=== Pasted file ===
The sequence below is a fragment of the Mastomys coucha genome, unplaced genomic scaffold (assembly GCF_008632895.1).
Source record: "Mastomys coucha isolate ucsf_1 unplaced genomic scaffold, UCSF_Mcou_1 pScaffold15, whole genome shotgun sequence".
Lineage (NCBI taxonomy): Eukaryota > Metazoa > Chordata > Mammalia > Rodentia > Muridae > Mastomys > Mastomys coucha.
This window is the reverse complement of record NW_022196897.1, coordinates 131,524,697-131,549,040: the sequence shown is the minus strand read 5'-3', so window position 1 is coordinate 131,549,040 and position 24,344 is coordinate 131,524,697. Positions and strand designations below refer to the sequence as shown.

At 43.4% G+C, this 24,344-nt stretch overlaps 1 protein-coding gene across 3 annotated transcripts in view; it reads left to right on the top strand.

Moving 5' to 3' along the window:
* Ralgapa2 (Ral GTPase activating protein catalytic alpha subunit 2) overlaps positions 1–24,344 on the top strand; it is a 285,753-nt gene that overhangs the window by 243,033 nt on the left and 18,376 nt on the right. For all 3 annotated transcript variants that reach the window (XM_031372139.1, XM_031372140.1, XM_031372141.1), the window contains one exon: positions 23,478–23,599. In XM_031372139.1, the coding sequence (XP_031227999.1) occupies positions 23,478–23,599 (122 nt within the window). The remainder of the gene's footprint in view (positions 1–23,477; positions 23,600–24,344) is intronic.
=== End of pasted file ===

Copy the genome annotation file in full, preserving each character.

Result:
The sequence below is a fragment of the Mastomys coucha genome, unplaced genomic scaffold (assembly GCF_008632895.1).
Source record: "Mastomys coucha isolate ucsf_1 unplaced genomic scaffold, UCSF_Mcou_1 pScaffold15, whole genome shotgun sequence".
Lineage (NCBI taxonomy): Eukaryota > Metazoa > Chordata > Mammalia > Rodentia > Muridae > Mastomys > Mastomys coucha.
This window is the reverse complement of record NW_022196897.1, coordinates 131,524,697-131,549,040: the sequence shown is the minus strand read 5'-3', so window position 1 is coordinate 131,549,040 and position 24,344 is coordinate 131,524,697. Positions and strand designations below refer to the sequence as shown.

At 43.4% G+C, this 24,344-nt stretch overlaps 1 protein-coding gene across 3 annotated transcripts in view; it reads left to right on the top strand.

Moving 5' to 3' along the window:
* Ralgapa2 (Ral GTPase activating protein catalytic alpha subunit 2) overlaps positions 1–24,344 on the top strand; it is a 285,753-nt gene that overhangs the window by 243,033 nt on the left and 18,376 nt on the right. For all 3 annotated transcript variants that reach the window (XM_031372139.1, XM_031372140.1, XM_031372141.1), the window contains one exon: positions 23,478–23,599. In XM_031372139.1, the coding sequence (XP_031227999.1) occupies positions 23,478–23,599 (122 nt within the window). The remainder of the gene's footprint in view (positions 1–23,477; positions 23,600–24,344) is intronic.